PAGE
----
For Jacqui, the most impactful part of Karuna is the clinical staff who provide weekly check-ins.

“The biggest thing I want to acknowledge is the staff at Karuna. There is this energy and way of being that all the Karuna staff exude and have. The care and level of heart that actually emanates from each of the people that I have met is palpable.”

“Karuna provides that sense of self-empowerment, autonomy and that whole ‘we’re here for you whatever it is you want, we’ll be here to support you’. They want to make me as comfortable as possible (pain wise) for as long as it takes.”

Knowing that Karuna was able to care for Jacqui, had a huge impact for her family, with most of them living in New Zealand.

“My mum was here for three months (actually sleeping on the couch for three months) so she got to experience meeting some of the Karuna staff. I think it was huge for her. I think another thing was hearing that counselling was available for my family as well.”

Jacqui’s younger sister and family live close by in Brisbane and she often spends time together watching her niece play soccer on the weekends.

“Recently my sister and I went up to Cairns and explored Kuranda, Port Douglas and Paronella Park. We didn’t plan too much, or book anything in advance as we just wanted to see how it played out due to my energy levels.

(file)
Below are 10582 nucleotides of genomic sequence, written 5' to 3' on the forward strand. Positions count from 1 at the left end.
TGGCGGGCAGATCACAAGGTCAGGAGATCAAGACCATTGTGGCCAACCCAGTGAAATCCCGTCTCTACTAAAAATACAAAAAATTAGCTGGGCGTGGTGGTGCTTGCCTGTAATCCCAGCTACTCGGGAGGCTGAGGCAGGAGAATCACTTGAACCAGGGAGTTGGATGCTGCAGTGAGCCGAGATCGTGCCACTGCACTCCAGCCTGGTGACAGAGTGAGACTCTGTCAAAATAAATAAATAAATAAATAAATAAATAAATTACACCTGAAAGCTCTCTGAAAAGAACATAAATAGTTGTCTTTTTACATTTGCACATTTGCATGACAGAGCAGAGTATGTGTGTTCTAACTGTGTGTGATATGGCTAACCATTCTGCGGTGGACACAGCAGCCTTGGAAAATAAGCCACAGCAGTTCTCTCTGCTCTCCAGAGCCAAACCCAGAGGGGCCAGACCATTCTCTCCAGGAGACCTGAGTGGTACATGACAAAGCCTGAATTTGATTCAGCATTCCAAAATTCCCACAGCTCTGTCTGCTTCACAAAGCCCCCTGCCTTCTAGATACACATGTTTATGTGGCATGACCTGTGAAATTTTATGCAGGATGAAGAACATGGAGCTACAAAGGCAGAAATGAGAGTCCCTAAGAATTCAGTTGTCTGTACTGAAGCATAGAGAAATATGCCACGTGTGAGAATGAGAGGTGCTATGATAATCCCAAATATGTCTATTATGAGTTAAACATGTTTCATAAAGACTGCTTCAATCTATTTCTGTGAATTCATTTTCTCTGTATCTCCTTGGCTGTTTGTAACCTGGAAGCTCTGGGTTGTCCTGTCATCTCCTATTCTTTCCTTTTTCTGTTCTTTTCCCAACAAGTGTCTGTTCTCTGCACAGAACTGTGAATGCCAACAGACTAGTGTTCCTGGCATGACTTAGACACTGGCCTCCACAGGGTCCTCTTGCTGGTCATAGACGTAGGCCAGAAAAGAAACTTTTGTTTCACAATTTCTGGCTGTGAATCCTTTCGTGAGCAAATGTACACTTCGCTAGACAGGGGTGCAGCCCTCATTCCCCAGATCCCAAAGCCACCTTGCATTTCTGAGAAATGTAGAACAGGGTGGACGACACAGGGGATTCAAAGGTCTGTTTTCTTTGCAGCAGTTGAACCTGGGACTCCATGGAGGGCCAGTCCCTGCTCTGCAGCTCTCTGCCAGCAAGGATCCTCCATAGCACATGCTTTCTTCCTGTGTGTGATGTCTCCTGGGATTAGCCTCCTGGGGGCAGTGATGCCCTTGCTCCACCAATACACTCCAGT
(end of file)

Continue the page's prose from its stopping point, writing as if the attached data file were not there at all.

“I’m still functioning, I’m still driving and I’m still cognitive. I’m still really mobile but I’m generally at about 30% capacity compared to what I used to be. Even walking these days is difficult.”

Due to her condition, Jacqui had to cease her administration role which she held for 5 years at an accounting firm.

“Going from having no idea whatsoever to not being able to work, has been pretty quick. I was offered the opportunity to work elsewhere, but I had to think about the energy that it takes to get up, get dressed and catch a train which would wipe me out; let alone working for 8 hours and then coming home again.”

As much as Jacqui would have loved to have been part of the team, she had to decline the role as she wasn’t sure what was going to happen with her health over the following weeks.

These days, one of the activities that occupies Jacqui includes volunteering at a local animal shelter, which she has been doing for the last couple of months.

“I help out with administration, and I clean the dog yards. My physical abilities are changing so sometimes it’s a real stretch just to empty half a bucket of water, but I’ll clean the yards so I feel that one day a week I’m semi-normal – even though it will wipe me out for the rest of the day.”

For Jacqui, volunteering is an important part of her routine as it assists with her mental wellbeing.